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“The Battle for Paradise”: Naomi Klein on Disaster Capitalism and the Fight for Puerto Rico’s Future


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Six months since Hurricane Maria battered the island of Puerto Rico, the island is the site of a pitched battle between wealthy investors — particularly from the technology industry — and everyday Puerto Ricans fighting for a place in their island’s future. The Puerto Rican government has pushed for a series of privatization schemes, including privatizing PREPA, one of the largest public power providers in the United States, and increasing the number of privately run charter schools and private school vouchers. For more, we speak with best-selling author and journalist Naomi Klein, author of The Shock Doctrine: The Rise of Disaster Capitalism. Her latest piece for The Intercept, where she is a senior correspondent, is “The Battle for Paradise: Puerto Ricans and Ultrarich ‘Puertopians’ Are Locked in a Pitched Struggle over How to Remake the Island.”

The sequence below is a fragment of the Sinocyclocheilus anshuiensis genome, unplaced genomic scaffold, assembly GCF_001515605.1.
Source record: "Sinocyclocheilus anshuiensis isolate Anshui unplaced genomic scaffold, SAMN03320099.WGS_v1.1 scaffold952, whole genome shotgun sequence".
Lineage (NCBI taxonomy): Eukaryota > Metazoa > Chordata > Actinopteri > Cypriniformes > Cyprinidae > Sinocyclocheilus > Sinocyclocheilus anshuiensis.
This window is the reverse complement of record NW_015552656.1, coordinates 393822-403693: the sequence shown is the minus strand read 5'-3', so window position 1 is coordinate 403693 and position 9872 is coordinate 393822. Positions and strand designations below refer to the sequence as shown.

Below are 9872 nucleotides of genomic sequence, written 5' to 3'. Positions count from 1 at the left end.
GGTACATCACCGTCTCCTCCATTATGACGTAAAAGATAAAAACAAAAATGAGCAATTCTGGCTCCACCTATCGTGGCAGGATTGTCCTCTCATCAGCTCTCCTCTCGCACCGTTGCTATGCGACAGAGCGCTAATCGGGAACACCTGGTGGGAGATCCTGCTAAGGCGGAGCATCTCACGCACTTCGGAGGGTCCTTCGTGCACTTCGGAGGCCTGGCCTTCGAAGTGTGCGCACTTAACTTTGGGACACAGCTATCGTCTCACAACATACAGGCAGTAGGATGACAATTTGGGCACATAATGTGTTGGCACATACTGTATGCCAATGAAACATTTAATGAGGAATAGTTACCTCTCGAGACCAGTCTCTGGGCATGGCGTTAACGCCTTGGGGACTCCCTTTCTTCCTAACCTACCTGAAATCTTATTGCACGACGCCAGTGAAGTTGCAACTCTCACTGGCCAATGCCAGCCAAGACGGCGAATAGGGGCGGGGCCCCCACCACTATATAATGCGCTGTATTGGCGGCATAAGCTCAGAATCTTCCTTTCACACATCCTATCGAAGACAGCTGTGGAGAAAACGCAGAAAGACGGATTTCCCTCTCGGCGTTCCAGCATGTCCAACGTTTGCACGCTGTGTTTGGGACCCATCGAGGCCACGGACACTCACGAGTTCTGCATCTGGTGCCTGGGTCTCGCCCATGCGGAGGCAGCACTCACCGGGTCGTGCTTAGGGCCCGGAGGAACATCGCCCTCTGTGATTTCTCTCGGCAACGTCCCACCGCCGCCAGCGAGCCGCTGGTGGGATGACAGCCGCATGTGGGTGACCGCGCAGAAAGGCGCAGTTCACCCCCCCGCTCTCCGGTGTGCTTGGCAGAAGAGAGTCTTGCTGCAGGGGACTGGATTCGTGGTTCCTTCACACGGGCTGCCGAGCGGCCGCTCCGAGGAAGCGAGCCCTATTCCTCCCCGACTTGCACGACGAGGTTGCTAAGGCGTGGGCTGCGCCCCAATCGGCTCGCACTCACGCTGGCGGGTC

JUAN GONZÁLEZ: It has been six months since Hurricane Maria battered the island of Puerto Rico. It was the most catastrophic storm to hit the island in over a century. As many as 200,000 people remain without power in what’s considered the longest blackout in US history. Energy officials say some areas won’t have power restored until May.

On Tuesday, San Juan Mayor Carmen Yulín Cruz tweeted, “Six months after Maria things are not what they should be. Thousands still w/o electricity due to neglect and bureaucracy. Our lives matter!”

The devastating storm has reshaped Puerto Rico in countless ways. The official death toll remains at just 64, but independent counts put the total number of fatalities at over a thousand. According to a recent study by the Center for Puerto Rican Studies at Hunter College in New York, more than 135,000 Puerto Ricans have fled to the US mainland since the storm. Puerto Rico’s Governor Ricardo Rosselló is moving to privatize PREPA, one of the largest public power utilities in the United States.